ROI: Return on Ingestion

Does the food you eat have a return on investment?

Pictured is James Shepherd, a first-year MS-Professional Dietetics student who is assessing the impact of the program for his MS-PD capstone project and exploring stakeholders’ motivations for funding onsite health promotion. Also pictured are Quinn Ryan and Shannon Guerin Van Deuse, juniors in the Didactic Program in Dietetics.

By Kathryn Stroppel

Does the food you eat have a return on investment? Neilann Horner thinks so, and she and nutrition students are sharing that return with about 30 employees at Oregon State Credit Union’s (OSCU) corporate office in Corvallis.

A clinical associate professor and nutrition program director at Oregon State University, Neilann recently launched ROI (Return on Ingestion), a six-week workplace wellness program using evidence-based nutrition principles. It’s offered by the college’s nutrition program in partnership with OSCU and Pacific Source.

According to Neilann, “We have really found a win-win-win solution for our students and community partners. OSCU and Pacific Source are funding these curated experiential offerings for employees in an effort to improve self-care, encourage employees to pursue covered services that address nutrition-related disease prevention and management, and control health care costs related to progressive preventable illness.”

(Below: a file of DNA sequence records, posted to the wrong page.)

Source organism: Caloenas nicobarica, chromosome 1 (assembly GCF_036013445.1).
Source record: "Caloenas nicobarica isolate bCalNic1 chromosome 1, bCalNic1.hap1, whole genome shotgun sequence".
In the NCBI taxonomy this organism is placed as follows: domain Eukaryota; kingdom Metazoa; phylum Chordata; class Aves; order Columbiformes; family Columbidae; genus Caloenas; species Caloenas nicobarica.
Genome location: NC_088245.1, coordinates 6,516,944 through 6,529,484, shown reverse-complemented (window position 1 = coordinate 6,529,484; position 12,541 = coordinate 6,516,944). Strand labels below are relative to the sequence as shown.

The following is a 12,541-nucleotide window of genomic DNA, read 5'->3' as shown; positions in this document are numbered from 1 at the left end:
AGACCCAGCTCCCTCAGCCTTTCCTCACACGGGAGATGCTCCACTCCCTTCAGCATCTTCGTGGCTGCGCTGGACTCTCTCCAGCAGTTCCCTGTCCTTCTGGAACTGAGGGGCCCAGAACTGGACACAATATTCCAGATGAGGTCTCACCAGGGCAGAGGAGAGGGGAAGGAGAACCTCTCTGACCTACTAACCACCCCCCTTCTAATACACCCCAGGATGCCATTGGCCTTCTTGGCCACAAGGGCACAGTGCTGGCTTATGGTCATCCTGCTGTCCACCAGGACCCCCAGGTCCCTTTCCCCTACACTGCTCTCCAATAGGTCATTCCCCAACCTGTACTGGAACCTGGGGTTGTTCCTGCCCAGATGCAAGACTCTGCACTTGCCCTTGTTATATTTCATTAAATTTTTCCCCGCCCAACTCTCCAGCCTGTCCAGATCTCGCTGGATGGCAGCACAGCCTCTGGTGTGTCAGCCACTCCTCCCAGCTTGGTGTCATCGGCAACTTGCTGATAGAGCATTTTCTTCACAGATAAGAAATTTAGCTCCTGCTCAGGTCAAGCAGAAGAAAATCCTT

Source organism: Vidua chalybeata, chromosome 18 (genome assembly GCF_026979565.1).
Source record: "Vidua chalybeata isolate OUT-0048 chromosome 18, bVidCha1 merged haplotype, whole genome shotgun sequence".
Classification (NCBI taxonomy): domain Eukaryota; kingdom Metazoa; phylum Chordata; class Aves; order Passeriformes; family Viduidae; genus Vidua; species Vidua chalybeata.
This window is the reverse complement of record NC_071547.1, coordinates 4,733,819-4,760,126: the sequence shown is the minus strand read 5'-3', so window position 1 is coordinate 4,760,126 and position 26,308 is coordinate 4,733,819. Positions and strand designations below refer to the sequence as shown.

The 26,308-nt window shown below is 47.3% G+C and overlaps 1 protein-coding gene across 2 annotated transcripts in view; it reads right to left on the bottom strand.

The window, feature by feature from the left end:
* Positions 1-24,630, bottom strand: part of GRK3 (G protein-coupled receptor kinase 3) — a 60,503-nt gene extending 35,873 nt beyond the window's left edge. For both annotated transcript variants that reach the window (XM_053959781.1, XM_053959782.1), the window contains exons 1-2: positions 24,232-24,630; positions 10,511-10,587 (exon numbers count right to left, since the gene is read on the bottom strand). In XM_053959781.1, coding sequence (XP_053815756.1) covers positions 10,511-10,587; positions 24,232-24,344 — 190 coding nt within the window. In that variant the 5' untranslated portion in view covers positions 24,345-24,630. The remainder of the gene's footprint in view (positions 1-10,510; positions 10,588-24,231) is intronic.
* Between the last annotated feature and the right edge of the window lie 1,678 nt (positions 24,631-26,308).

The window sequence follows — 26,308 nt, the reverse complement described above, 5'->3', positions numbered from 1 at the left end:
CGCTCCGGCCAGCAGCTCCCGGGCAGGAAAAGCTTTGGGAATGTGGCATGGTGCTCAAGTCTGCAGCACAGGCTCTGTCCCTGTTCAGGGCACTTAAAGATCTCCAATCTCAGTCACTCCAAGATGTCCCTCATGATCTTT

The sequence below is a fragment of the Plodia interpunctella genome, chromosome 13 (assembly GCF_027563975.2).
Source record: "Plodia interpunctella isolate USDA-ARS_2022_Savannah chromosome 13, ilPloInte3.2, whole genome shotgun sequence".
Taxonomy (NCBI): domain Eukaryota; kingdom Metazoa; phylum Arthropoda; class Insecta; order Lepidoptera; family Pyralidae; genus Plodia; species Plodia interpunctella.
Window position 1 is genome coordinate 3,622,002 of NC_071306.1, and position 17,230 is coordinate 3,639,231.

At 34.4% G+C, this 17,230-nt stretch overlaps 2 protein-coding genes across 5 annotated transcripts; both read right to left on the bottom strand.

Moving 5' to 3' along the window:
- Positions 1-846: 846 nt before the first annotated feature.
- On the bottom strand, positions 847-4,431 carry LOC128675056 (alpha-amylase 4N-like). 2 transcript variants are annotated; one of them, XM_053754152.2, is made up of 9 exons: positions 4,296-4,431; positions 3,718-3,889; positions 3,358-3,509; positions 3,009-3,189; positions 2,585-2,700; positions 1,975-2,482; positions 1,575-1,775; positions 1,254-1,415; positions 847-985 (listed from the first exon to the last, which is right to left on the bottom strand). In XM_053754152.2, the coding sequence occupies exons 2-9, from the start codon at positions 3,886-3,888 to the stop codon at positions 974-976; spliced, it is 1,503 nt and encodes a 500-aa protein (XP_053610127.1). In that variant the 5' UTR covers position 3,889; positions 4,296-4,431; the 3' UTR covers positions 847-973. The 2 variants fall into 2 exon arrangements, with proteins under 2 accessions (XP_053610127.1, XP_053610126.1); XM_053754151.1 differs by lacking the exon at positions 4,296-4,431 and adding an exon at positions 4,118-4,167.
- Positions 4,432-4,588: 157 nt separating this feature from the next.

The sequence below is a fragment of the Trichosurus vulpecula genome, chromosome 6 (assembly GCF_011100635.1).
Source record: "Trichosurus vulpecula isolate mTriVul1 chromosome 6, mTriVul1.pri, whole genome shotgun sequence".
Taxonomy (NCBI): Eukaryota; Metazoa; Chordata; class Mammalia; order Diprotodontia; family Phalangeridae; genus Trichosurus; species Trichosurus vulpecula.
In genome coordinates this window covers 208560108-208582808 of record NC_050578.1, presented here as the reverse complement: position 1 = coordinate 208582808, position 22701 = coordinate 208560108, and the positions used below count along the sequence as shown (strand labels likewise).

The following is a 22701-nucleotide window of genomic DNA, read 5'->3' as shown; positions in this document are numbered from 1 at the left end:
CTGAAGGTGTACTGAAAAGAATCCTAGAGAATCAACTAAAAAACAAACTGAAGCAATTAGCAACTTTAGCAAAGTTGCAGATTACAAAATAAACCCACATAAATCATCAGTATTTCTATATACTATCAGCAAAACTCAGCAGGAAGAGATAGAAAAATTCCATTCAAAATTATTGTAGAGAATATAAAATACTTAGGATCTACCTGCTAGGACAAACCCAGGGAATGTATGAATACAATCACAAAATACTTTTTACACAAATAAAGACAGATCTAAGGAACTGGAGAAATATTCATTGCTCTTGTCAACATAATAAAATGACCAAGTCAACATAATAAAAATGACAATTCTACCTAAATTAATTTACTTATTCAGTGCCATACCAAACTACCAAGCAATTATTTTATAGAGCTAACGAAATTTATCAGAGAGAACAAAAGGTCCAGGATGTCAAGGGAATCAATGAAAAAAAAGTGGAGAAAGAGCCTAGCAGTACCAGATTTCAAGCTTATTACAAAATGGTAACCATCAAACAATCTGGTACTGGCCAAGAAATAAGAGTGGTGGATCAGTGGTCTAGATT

During each week’s tasting event, James Shepherd, a professional chef pursuing his Registered Dietitian Nutritionist credential through OSU’s Master of Science-Professional Dietetics Program, and Neilann, a Registered Dietitian Nutritionist, experience and discuss a healthy dish and how to apply the healthful aspects of the recipe more broadly at home. Some of the topics discussed include finding your flavors, boosting fruit and vegetable intake, selecting healthful carbohydrates and fats, making food swaps with positive impact, using nutrition labels and simply enjoying food that supports optimal health. Undergraduate students have also produced video recipes in the Nutrition and Social Marketing course, which are used in the program and their personal portfolios.

In addition to tasting events, participants also have access to resources, including evidence-based blogs, a forum discussion, a friendly competition toward a grand prize, and photo sharing. Pre- and post-surveys inform program assessment and opportunities for quality improvement.